The stories we tell ourselves (and pass on to others in many unconscious ways) as organisers come from many sources. Our personal identity is shaped by the family ‘myths’ that are given us by our parents and close relatives – where we come from, how our parents met and how the family has lived before, how the feuds and friendships of the past are reflected today. Most of us understand ourselves in relation to a past that is only a partial reflection of the actual events, filtered and refracted through our parents’ perspectives. The truth of story however lies in its meaning and for most humans that is structured by our experience of our heritage, our place in the world defined by our parents’ expectations and by our peers’ norms. As we grow up, we create our sense of authenticity from choices to take on board or to reject our parents’ myths. We form our sense of self-belief out of a range of human factors such as our ethnic and national identity, our allegiances and convictions as well as our encounters with other people who shock or inspire us.
We create our sense of authenticity from choices to take on board or to reject our parents’ myths.
Organisers are fundamentally working with community identity. Shaping people’s expectations of the world, sharing our hope of change and belief in the power of collective action. Our self-belief, our authenticity and humanity all derive from our ability to tell ourselves and others an empowering story. If we can’t believe in ourselves as the hero (or heroine) of our own story, we will not be able to give meaning to the actions of the network. The inner life of the organiser is seldom considered but plays a crucial role in building the values and culture of the network. We know now that in defence of our dignity we remember only in ways that set us in a positive light. Even manifold failures are reimagined as minor obstacles soon overcome. Our self-image is very fragile and highly defended. Our capacity for resilience in later life is deeply influenced at neurological levels by our early life experience and our participation in social networks gives us many of the clues as to how we should behave today.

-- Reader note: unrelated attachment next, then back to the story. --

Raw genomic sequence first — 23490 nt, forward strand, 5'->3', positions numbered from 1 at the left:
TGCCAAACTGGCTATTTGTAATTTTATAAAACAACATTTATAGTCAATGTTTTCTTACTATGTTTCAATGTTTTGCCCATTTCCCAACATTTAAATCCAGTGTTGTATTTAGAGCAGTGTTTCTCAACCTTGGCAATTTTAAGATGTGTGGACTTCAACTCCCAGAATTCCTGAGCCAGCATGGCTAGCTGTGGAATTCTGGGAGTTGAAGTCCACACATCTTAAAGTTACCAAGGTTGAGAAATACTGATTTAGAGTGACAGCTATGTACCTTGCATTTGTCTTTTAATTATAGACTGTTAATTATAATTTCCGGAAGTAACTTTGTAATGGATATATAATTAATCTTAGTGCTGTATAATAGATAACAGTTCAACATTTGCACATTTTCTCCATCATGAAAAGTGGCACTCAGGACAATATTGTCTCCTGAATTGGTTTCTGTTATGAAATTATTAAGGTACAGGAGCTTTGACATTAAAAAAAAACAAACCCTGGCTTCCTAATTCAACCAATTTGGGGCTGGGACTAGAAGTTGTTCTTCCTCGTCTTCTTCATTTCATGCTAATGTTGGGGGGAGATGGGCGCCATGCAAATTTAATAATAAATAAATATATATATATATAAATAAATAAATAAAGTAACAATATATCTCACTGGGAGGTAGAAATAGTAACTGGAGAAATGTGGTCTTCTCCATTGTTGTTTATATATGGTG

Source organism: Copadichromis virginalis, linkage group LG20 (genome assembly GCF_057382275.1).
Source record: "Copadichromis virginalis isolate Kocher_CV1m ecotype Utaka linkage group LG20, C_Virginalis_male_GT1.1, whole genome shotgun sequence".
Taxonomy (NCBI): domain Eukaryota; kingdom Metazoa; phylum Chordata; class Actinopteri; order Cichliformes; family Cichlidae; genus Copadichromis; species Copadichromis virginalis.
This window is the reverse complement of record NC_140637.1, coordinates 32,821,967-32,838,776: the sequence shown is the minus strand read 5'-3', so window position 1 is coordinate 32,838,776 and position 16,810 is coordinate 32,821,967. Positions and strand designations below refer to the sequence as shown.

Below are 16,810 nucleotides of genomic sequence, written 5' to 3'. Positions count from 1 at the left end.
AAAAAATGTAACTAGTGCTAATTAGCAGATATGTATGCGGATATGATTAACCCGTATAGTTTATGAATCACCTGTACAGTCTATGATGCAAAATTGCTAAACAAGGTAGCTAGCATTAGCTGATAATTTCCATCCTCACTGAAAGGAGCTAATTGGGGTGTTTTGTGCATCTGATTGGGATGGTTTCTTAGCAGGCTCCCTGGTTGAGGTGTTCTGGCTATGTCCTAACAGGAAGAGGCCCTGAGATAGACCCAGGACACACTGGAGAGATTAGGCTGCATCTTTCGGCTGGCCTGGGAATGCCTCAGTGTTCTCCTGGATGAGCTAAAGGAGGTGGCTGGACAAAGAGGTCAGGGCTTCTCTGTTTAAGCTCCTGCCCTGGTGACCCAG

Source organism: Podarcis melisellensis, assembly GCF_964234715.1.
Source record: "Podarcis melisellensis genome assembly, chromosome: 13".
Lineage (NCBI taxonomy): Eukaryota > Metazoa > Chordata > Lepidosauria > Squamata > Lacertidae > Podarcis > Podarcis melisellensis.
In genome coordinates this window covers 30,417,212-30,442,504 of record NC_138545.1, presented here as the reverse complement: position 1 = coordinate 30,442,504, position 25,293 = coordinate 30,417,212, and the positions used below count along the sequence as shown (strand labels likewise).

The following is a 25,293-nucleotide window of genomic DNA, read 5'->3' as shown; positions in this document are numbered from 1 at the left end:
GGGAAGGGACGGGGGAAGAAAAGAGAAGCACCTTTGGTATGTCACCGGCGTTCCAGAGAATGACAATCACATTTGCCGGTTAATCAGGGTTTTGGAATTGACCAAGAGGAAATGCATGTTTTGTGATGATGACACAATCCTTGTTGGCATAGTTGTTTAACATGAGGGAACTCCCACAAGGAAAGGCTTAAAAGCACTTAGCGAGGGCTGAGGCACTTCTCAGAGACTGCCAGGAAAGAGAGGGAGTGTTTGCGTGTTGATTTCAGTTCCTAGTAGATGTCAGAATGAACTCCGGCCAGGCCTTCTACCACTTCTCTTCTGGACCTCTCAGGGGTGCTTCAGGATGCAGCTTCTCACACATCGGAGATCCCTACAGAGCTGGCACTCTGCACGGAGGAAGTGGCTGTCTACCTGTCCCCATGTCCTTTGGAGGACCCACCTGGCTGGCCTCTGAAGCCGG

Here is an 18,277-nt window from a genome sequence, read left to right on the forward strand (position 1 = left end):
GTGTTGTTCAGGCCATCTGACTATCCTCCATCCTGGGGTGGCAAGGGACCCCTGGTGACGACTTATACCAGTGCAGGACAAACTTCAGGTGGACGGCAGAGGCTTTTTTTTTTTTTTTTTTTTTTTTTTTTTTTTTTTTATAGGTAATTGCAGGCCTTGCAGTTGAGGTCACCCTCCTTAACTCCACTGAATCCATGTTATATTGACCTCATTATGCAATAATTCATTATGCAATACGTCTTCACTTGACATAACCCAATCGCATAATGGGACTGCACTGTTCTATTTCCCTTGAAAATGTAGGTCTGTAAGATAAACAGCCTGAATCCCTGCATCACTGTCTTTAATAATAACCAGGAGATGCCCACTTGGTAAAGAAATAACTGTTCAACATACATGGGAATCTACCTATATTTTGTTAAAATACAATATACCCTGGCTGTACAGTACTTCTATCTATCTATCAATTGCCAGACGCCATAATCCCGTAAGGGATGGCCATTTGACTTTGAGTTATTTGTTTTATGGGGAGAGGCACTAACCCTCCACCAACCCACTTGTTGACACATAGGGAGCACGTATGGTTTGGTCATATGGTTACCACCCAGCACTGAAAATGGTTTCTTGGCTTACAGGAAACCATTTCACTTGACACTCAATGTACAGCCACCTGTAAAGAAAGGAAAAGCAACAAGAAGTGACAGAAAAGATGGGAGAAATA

Meaning and process
I hope this discussion has sparked reflections on your own experience of story – in your family, your ‘clan’, your neighbourhood. Thinking about the influence of narrative on our community life starts from recognising the impact that stories have on our own perception of ourselves. The deeper sense of story as community journey can have profound ramifications on our practice as organisers and give us an understanding of the dynamics at work in neighbourhoods, often hidden from participants. We fail our friends and neighbours if we do not attend to the ways in which people work with change and understand their own and each other’s stories.
Next time: Story is all around us. Powerful institutions use narrative to persuade us that their way is the right way; we can use the narrative of the people to counteract these controlling myths. Story provides us with identity as families, groups, nations and even neighbourhoods.
Joseph Campbell (2004) The Hero with a Thousand Faces Available here as a pdf
Anthony Stephens (2001) Jung – A Very Short Introduction Oxford
Patrick Reinsborough and Doyle Canning (2009) Re:Imagining Change: an Introduction to story-based strategy smartMeme Available both as a print edition and a pdf – highly recommended
Daniel Hunter (2013) Strategy and Soul – a campaigner’s tale of fighting billionaires. corrupt officials and Philadelphia casinos Hyrax